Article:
Therefore, since a big luxury brand may have a trademark registration that covers candles and luggage, the USPTO may deem those goods related. The issue is not whether the actual goods and/or services are likely to be confused but, rather, whether a likelihood of confusion would exist as to the source of the goods and/or services. The following are examples of non-competitive goods held to be confusingly similar:
Registered or Prior-Filed Application
|Kerosene lamp||Lamp shades|
What happens if the USPTO decides there is a likelihood of confusion with another mark?
If the USPTO concludes that a conflict exists between the applicant’s mark and a registered mark, registration of the applicant’s mark will be refused on the ground of likelihood of confusion. The applicant will have six (6) months to respond to an initial or final office action.
If a conflict exists between the applicant’s mark and a mark in an earlier-filed pending application, the USPTO will notify the applicant of the potential conflict and the application will be suspended pending a final resolution of the earlier-filed application. If the earlier-filed application matures into a registration, the applicant’s mark will be refused on the ground of likelihood of confusion.
Likelihood of confusion (and avoiding it!) is an important factor in selecting a mark. Not only will the likelihood of confusion impact whether your trademark will be federally registered but it can also be an indicator of risk of an infringement action or lawsuit filed by the registrant (or prior filed application owner). This is one of the reasons why a trademark search is always recommended. See our blog post on searches here: /blog/the-benefits-and-advantages-of-a-trademark-search/.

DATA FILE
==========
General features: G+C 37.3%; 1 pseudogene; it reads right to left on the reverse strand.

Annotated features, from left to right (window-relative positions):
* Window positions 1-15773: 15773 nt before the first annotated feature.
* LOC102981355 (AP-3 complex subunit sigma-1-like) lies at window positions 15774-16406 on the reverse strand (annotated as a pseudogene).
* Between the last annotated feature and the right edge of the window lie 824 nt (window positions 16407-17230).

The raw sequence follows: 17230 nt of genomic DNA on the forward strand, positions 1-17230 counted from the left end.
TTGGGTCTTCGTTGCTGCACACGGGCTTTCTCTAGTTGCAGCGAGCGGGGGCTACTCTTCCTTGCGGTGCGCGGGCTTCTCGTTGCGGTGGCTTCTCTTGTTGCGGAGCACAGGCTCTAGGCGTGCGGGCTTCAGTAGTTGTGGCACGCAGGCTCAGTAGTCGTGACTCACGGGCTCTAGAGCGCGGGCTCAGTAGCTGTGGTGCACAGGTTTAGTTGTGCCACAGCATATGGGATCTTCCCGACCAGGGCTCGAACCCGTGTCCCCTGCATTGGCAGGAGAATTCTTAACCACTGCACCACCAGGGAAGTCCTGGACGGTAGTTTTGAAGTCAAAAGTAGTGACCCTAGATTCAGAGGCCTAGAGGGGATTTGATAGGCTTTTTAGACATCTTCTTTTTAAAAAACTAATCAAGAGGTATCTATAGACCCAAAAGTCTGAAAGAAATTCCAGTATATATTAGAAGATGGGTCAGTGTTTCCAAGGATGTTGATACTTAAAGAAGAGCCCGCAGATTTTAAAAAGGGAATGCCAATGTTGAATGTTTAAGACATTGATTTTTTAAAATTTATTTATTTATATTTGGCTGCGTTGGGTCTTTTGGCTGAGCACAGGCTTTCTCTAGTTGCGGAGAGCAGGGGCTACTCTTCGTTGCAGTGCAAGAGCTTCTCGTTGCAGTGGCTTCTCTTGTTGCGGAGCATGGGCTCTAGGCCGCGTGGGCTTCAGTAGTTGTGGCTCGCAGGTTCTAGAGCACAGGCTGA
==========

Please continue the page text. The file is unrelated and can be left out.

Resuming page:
It can be a close call deciding whether trademarks are confusingly similar. Overcoming a Section 2(d) Office Action can be complicated. We have extensive experience in addressing office actions and dealing with likelihood of confusion refusals. We would be happy to schedule a free 15-minute consultation to discuss your options. Please use the contact form on our website if you need further assistance.